GBP/EUR: Pound At 6 Month High vs. Euro On Brexit Optimism

Brexit optimism was once again responsible for the pound pushing higher. The pound euro exchange rate gained 0.4% across the session on Tuesday, hitting a six-month high of €1.1478.

Brexit remains the key focus for pound traders. The pound keeps moving higher as investors grow increasingly convinced that there will be a Brexit deal, despite the UK Prime Minister’s office insisting that the two sides are still far apart.

What do these figures mean?
When measuring the value of a pair of currencies, one set equals 1 unit and the other shows the current equivalent. As the market moves, the amount will vary from minute to minute.h If the euro amount increases in this pairing, it’s positive for the pound. Or, if you were looking at it the other way around:1 EUR = 0.87271 GBPIn this example, €1 is equivalent to approximately £0.87. This measures the euro’s worth versus the British pound. If the sterling number gets larger, it’s good news for the euro.

Brexit Secretary Dominic Raab coming out of a cabinet meeting with his thumbs up, was sufficient to send the pound higher. Investors are looking for, and buying into, the smallest sign that could indicate the UK will agree a Brexit deal.

Reports that UK PM Theresa May has ordered her ministers to make a final push for a Brexit deal is also supporting the pound. Ministers have been warned to expect another cabinet meeting later this week to approve an outline deal on Britain’s exit treaty. This will prepare the way for an extraordinary European Council meeting in November to sign it off. The wheels are in motion for a deal and the pound is responding accordingly.

Why is a “soft” Brexit better for sterling than a “hard” Brexit?
A soft Brexit implies anything less than UK’s complete withdrawal from the EU. For example, it could mean the UK retains some form of membership to the European Union single market in exchange for some free movement of people, i.e. immigration. This is considered more positive than a “hard” Brexit, which is a full severance from the EU. The reason “soft” is considered more pound-friendly is because the economic impact would be lower. If there is less negative impact on the economy, foreign investors will continue to invest in the UK. As investment requires local currency, this increased demand for the pound then boosts its value.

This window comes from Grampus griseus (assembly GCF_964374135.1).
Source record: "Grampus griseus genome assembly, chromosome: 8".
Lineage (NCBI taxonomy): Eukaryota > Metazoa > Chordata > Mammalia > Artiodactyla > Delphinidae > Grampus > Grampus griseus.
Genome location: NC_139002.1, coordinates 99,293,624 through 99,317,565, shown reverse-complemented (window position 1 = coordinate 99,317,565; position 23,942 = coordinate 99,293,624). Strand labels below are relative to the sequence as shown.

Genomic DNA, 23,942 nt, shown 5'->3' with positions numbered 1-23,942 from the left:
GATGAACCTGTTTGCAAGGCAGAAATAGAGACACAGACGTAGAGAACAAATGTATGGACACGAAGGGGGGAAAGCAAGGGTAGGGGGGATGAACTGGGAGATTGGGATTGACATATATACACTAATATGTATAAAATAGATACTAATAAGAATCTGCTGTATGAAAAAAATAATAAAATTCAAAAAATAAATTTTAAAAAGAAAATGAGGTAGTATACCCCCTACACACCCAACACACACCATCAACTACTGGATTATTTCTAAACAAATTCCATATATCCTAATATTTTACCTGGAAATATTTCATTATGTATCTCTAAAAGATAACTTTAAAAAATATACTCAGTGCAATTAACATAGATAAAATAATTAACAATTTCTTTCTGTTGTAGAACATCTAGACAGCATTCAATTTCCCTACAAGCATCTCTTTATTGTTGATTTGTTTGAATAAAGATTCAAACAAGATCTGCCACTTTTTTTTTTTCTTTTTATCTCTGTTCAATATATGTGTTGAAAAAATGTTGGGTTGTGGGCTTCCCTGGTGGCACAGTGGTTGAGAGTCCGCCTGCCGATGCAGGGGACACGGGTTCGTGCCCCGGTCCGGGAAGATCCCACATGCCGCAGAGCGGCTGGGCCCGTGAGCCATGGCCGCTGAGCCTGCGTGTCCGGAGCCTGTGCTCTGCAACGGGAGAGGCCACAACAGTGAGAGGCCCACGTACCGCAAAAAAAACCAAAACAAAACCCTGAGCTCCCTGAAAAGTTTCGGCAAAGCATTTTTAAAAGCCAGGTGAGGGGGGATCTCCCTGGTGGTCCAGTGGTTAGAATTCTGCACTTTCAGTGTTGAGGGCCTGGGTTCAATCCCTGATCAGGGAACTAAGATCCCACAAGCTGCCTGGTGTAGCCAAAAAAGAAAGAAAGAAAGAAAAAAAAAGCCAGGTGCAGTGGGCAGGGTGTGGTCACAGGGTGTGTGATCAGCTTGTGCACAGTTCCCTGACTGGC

The UK economic calendar is quiet, with just mid-tier housing data for investors to look out for. This means that Brexit developments will continue to dominate trading for the pound.

Italy’s Economy A Cause For Concern

A mixed bag of economic data from the eurozone received a tepid reaction from euro traders in the previous session. Whilst service sector activity remained strong in the eurozone as a whole, France and Italy were noticeably weak. The service sector pmi for Italy fell to 49.2, significantly below the 52 figure that analysts had anticipated, whereby any figure under 50 represents contraction. This slow down in Italy comes as the Italian government is looking to increase spending, which will also increase the budget deficit substantially, in order to boost the economy. Brussels have so far rejected Rome’s spending plan.

Today investors will continue to look towards the eurozone economic calendar with releases from German industrial production, German construction and Eurozone retail sales expected to drive movement.

This publication is provided for general information purposes only and is not intended to cover every aspect of the topics with which it deals. It is not intended to amount to advice on which you should rely. You must obtain professional or specialist advice before taking, or refraining from, any action on the basis of the content in this publication. The information in this publication does not constitute legal, tax or other professional advice from TransferWise Inc., Currency Live or its affiliates. Prior results do not guarantee a similar outcome. We make no representations, warranties or guarantees, whether express or implied, that the content in the publication is accurate, complete or up to date. Consult our risk warning page for more details.

This article was initially published on from the same author. The content at Currency Live is the sole opinion of the authors and in no way reflects the views of TransferWise Inc.